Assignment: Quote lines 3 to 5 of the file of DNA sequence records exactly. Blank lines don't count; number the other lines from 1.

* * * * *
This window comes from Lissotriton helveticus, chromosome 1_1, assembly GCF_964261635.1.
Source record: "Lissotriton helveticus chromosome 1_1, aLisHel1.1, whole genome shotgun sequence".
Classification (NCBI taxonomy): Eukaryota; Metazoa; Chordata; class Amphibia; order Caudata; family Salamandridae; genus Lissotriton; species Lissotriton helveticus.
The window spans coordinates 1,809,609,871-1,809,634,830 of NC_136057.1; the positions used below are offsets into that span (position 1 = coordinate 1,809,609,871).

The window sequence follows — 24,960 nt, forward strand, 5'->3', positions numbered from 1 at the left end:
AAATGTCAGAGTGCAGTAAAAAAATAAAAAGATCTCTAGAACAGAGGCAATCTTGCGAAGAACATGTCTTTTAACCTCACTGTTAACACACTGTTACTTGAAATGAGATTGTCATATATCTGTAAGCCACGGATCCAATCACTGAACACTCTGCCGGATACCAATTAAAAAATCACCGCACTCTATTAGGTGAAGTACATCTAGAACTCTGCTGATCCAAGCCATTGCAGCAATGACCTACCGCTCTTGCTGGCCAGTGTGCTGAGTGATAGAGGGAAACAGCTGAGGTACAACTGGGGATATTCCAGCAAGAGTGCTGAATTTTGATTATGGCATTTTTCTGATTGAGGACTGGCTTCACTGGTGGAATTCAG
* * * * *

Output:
Classification (NCBI taxonomy): Eukaryota; Metazoa; Chordata; class Amphibia; order Caudata; family Salamandridae; genus Lissotriton; species Lissotriton helveticus.
The window spans coordinates 1,809,609,871-1,809,634,830 of NC_136057.1; the positions used below are offsets into that span (position 1 = coordinate 1,809,609,871).

The window sequence follows — 24,960 nt, forward strand, 5'->3', positions numbered from 1 at the left end: